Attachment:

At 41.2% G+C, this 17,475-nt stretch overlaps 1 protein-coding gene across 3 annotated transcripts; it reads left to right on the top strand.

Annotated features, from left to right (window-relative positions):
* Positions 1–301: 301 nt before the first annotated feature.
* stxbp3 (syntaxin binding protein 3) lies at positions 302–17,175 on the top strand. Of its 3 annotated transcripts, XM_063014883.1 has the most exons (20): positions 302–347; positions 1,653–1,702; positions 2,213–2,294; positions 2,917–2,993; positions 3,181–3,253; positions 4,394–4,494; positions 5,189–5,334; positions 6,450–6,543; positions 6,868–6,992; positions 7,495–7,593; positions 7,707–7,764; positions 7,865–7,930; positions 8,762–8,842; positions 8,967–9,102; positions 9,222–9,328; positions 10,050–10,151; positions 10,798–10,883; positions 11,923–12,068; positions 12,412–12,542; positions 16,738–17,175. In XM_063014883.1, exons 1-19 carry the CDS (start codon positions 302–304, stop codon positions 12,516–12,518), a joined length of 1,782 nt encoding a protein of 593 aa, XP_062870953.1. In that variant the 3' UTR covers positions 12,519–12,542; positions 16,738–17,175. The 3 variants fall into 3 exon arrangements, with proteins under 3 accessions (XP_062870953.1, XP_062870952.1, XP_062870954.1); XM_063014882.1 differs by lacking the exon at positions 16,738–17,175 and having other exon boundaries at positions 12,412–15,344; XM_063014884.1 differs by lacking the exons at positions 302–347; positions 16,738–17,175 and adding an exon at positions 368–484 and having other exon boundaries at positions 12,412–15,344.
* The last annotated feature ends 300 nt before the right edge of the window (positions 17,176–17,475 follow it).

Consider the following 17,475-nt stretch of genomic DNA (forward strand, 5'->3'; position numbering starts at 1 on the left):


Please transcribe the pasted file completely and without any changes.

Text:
At 41.2% G+C, this 17,475-nt stretch overlaps 1 protein-coding gene across 3 annotated transcripts; it reads left to right on the top strand.

Annotated features, from left to right (window-relative positions):
* Positions 1–301: 301 nt before the first annotated feature.
* stxbp3 (syntaxin binding protein 3) lies at positions 302–17,175 on the top strand. Of its 3 annotated transcripts, XM_063014883.1 has the most exons (20): positions 302–347; positions 1,653–1,702; positions 2,213–2,294; positions 2,917–2,993; positions 3,181–3,253; positions 4,394–4,494; positions 5,189–5,334; positions 6,450–6,543; positions 6,868–6,992; positions 7,495–7,593; positions 7,707–7,764; positions 7,865–7,930; positions 8,762–8,842; positions 8,967–9,102; positions 9,222–9,328; positions 10,050–10,151; positions 10,798–10,883; positions 11,923–12,068; positions 12,412–12,542; positions 16,738–17,175. In XM_063014883.1, exons 1-19 carry the CDS (start codon positions 302–304, stop codon positions 12,516–12,518), a joined length of 1,782 nt encoding a protein of 593 aa, XP_062870953.1. In that variant the 3' UTR covers positions 12,519–12,542; positions 16,738–17,175. The 3 variants fall into 3 exon arrangements, with proteins under 3 accessions (XP_062870953.1, XP_062870952.1, XP_062870954.1); XM_063014882.1 differs by lacking the exon at positions 16,738–17,175 and having other exon boundaries at positions 12,412–15,344; XM_063014884.1 differs by lacking the exons at positions 302–347; positions 16,738–17,175 and adding an exon at positions 368–484 and having other exon boundaries at positions 12,412–15,344.
* The last annotated feature ends 300 nt before the right edge of the window (positions 17,176–17,475 follow it).

Consider the following 17,475-nt stretch of genomic DNA (forward strand, 5'->3'; position numbering starts at 1 on the left):